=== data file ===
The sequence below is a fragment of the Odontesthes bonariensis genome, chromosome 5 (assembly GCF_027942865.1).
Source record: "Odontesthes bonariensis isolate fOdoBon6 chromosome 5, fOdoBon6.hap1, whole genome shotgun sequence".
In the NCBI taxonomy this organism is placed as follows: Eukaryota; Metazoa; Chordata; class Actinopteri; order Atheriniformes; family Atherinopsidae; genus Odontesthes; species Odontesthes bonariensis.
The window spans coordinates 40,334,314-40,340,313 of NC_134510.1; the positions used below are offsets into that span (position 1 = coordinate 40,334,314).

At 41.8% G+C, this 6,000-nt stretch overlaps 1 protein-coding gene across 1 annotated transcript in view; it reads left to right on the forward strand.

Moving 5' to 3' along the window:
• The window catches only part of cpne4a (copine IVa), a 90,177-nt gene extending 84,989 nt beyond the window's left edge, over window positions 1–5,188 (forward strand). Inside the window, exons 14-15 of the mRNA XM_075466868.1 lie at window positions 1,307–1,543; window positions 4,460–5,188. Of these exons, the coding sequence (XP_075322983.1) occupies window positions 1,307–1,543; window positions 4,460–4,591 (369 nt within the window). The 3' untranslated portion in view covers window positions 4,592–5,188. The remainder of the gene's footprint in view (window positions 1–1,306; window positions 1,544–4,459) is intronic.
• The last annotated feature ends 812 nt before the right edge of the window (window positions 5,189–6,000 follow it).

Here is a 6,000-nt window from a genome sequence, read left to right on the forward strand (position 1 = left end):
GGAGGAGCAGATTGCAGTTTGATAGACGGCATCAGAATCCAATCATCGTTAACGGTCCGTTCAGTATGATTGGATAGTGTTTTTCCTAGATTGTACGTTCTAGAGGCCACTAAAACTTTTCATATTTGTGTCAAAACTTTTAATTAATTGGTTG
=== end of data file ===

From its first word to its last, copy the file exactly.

The sequence below is a fragment of the Odontesthes bonariensis genome, chromosome 5 (assembly GCF_027942865.1).
Source record: "Odontesthes bonariensis isolate fOdoBon6 chromosome 5, fOdoBon6.hap1, whole genome shotgun sequence".
In the NCBI taxonomy this organism is placed as follows: Eukaryota; Metazoa; Chordata; class Actinopteri; order Atheriniformes; family Atherinopsidae; genus Odontesthes; species Odontesthes bonariensis.
The window spans coordinates 40,334,314-40,340,313 of NC_134510.1; the positions used below are offsets into that span (position 1 = coordinate 40,334,314).

At 41.8% G+C, this 6,000-nt stretch overlaps 1 protein-coding gene across 1 annotated transcript in view; it reads left to right on the forward strand.

Moving 5' to 3' along the window:
• The window catches only part of cpne4a (copine IVa), a 90,177-nt gene extending 84,989 nt beyond the window's left edge, over window positions 1–5,188 (forward strand). Inside the window, exons 14-15 of the mRNA XM_075466868.1 lie at window positions 1,307–1,543; window positions 4,460–5,188. Of these exons, the coding sequence (XP_075322983.1) occupies window positions 1,307–1,543; window positions 4,460–4,591 (369 nt within the window). The 3' untranslated portion in view covers window positions 4,592–5,188. The remainder of the gene's footprint in view (window positions 1–1,306; window positions 1,544–4,459) is intronic.
• The last annotated feature ends 812 nt before the right edge of the window (window positions 5,189–6,000 follow it).

Here is a 6,000-nt window from a genome sequence, read left to right on the forward strand (position 1 = left end):
GGAGGAGCAGATTGCAGTTTGATAGACGGCATCAGAATCCAATCATCGTTAACGGTCCGTTCAGTATGATTGGATAGTGTTTTTCCTAGATTGTACGTTCTAGAGGCCACTAAAACTTTTCATATTTGTGTCAAAACTTTTAATTAATTGGTTG